Having the wrong thinking frame can be dangerous and limiting. If LinkedIn were to consider its customers as and integral part of their product — they would make radically different decisions that if they would think of us as customers. If you are a SaaS app provider and you evaluate a multi-million dollar investment to speed up your app by a fraction of a second in terms of time or money savings, you would make a very different investment decision than if you were to evaluate the investment in terms of the customer experience. Looking at it through that lens could let you conclude that speeding up the app by a fraction of a second would actually significantly improve the perceived ease of use of your app — making the investment worthwhile. Company leaders have to develop customer-centric cultures, where the customer value and the customer experience are the central frames through which any decision is being made.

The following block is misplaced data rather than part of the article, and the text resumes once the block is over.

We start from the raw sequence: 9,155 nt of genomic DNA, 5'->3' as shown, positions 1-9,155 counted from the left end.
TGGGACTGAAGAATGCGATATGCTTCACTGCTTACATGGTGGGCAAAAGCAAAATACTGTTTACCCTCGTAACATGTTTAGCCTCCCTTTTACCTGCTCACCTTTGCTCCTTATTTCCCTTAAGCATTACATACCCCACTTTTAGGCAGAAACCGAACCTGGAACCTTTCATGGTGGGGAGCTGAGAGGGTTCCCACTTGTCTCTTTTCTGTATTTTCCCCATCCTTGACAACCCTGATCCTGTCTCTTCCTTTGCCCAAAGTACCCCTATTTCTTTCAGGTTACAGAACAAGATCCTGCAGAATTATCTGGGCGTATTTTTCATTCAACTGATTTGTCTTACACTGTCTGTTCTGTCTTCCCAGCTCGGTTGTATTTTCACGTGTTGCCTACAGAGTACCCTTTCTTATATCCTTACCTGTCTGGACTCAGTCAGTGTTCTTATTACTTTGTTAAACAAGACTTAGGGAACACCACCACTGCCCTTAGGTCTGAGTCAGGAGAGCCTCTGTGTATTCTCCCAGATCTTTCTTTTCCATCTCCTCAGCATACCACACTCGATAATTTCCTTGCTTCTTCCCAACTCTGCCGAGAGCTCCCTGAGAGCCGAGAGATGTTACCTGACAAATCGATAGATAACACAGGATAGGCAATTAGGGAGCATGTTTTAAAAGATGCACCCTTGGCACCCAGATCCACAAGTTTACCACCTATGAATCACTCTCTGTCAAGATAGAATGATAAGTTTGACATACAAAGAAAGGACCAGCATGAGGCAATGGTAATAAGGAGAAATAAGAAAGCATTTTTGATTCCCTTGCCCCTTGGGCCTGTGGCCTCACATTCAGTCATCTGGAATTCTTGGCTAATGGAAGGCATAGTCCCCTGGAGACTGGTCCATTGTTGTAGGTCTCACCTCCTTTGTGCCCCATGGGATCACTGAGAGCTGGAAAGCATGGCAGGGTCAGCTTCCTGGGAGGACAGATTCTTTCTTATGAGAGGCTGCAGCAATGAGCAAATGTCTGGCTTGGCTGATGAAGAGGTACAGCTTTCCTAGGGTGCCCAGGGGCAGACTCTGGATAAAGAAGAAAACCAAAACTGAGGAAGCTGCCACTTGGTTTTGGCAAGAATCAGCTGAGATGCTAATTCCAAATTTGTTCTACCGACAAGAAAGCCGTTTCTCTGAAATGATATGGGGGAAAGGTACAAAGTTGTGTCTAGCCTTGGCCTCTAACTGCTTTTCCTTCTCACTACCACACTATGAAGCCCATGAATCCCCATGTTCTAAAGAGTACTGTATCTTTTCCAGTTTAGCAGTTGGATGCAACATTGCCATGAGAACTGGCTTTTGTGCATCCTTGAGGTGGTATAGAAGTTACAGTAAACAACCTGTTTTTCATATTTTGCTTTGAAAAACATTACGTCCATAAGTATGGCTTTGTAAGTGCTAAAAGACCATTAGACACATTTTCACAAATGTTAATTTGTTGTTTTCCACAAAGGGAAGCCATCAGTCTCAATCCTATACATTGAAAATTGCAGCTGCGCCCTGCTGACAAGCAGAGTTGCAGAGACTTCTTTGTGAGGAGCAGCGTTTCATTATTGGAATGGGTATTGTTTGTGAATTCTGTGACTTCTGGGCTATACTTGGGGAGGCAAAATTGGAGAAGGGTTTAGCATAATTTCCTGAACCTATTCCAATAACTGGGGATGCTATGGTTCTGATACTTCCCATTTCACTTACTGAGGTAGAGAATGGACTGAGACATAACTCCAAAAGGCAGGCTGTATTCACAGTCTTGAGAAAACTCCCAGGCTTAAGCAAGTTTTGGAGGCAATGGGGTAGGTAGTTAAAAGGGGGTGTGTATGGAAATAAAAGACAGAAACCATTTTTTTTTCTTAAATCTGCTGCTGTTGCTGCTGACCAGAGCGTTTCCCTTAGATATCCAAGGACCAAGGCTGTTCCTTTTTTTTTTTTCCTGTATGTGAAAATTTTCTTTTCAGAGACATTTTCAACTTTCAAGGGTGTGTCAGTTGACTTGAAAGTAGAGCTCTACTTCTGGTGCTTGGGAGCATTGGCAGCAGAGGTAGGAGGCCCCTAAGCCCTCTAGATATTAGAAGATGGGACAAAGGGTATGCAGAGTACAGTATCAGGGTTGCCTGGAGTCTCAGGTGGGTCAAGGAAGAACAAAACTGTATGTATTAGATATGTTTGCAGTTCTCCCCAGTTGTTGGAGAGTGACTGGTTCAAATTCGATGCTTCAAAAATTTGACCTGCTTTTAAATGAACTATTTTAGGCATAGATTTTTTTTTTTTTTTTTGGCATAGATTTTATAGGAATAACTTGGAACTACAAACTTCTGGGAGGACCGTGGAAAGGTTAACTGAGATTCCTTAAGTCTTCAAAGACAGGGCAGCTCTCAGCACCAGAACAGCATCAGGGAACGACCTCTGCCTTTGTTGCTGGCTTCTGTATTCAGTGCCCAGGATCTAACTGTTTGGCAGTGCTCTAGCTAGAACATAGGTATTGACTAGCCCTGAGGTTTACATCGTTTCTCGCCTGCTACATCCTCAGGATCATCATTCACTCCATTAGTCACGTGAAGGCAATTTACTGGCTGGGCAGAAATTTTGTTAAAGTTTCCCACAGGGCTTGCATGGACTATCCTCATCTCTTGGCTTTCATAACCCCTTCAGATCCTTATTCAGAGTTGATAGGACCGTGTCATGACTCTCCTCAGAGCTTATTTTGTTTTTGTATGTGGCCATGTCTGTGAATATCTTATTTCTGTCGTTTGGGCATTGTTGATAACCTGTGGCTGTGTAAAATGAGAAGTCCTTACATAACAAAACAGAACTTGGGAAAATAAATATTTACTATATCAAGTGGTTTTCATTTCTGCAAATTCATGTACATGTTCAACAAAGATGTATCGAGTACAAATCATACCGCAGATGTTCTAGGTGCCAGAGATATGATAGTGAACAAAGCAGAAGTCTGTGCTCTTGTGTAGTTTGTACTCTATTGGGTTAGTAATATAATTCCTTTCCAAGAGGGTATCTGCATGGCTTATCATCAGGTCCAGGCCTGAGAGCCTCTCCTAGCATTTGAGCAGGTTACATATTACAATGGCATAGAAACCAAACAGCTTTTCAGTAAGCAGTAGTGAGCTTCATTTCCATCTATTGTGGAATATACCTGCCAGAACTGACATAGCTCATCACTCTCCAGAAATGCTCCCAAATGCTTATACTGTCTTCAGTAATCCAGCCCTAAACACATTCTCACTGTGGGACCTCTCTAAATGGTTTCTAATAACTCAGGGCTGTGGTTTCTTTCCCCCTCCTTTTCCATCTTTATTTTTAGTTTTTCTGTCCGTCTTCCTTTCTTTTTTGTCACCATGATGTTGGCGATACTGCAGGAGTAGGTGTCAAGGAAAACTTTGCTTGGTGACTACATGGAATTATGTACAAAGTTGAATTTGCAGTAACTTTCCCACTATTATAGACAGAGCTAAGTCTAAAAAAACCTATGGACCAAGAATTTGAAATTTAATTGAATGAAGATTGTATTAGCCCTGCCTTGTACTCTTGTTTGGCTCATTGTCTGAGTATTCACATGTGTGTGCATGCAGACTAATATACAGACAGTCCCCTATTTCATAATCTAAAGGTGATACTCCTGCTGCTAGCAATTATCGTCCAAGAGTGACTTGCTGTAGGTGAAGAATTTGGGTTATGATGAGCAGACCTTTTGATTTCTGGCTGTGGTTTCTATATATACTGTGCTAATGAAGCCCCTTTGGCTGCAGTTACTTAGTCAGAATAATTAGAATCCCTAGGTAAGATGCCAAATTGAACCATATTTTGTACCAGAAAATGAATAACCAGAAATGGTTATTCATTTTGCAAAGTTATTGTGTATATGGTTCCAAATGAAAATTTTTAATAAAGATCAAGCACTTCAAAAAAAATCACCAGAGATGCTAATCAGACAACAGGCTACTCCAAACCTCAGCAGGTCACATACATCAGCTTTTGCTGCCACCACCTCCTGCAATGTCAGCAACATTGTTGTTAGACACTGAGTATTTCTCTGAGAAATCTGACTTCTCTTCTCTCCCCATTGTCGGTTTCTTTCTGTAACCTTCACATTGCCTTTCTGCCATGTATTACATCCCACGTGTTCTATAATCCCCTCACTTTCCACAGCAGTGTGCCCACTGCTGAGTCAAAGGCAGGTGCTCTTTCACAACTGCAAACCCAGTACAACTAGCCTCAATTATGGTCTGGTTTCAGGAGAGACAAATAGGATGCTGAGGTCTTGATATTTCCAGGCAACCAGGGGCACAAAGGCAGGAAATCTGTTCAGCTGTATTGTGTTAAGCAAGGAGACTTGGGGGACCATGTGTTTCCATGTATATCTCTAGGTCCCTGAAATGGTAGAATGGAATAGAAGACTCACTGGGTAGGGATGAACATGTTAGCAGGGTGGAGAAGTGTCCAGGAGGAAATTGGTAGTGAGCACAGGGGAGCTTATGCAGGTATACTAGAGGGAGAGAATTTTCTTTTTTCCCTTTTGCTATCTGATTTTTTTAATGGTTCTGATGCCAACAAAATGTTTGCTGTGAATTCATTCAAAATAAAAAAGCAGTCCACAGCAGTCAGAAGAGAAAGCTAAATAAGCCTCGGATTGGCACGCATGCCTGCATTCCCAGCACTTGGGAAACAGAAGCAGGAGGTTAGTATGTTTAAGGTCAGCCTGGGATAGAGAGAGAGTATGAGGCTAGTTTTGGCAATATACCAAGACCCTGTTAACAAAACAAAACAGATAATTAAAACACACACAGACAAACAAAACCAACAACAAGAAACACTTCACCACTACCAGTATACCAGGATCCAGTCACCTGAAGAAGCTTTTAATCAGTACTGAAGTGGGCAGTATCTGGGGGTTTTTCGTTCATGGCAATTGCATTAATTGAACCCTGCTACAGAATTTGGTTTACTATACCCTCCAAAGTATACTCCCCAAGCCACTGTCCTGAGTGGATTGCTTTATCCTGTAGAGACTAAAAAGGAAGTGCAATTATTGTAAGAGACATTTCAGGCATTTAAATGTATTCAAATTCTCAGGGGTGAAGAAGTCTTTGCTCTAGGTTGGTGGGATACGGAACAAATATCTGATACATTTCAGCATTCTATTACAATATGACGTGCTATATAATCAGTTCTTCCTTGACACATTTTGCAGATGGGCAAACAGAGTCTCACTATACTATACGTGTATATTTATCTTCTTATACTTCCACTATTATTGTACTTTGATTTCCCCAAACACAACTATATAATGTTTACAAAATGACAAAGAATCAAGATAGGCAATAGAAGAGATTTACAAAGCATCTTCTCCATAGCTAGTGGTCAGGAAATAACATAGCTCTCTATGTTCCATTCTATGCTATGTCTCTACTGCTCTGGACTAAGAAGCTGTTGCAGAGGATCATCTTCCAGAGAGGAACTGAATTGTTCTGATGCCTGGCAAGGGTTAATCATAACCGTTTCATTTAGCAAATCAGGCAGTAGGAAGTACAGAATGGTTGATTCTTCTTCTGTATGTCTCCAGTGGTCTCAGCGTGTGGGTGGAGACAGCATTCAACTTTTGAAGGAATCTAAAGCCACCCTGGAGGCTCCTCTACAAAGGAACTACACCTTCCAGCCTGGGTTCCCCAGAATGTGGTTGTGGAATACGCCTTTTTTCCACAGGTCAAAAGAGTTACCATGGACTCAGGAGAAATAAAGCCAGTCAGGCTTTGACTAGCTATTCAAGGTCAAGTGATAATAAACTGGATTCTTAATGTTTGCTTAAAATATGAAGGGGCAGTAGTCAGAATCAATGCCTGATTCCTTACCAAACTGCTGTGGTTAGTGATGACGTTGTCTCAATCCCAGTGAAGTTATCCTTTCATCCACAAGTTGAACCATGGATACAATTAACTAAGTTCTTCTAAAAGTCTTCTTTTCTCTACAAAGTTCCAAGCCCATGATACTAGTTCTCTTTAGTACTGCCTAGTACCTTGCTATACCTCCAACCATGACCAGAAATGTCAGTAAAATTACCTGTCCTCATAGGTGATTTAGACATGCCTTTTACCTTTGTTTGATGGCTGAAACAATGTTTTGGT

Note that the framing effect is actually a well known human cognitive bias.

Being truly customer-centric is hard to do, and we found that in many companies there is a huge dichotomy between leaders’ intent and their execution when it comes to customer-centricity. More on that later.

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The Social Workplace Trust Study white paper is out

November 12th, 2013 francois Posted in Interesting Links | No Comments »

It has always struck me as odd that so many companies do not trust their own employees. They don’t let them use social media, they treat them as children who need to be told what to do, etc. How can those companies expect their customers to trust them if they do not even trust their employees? And let’s face it, most customer relationships are based on trust.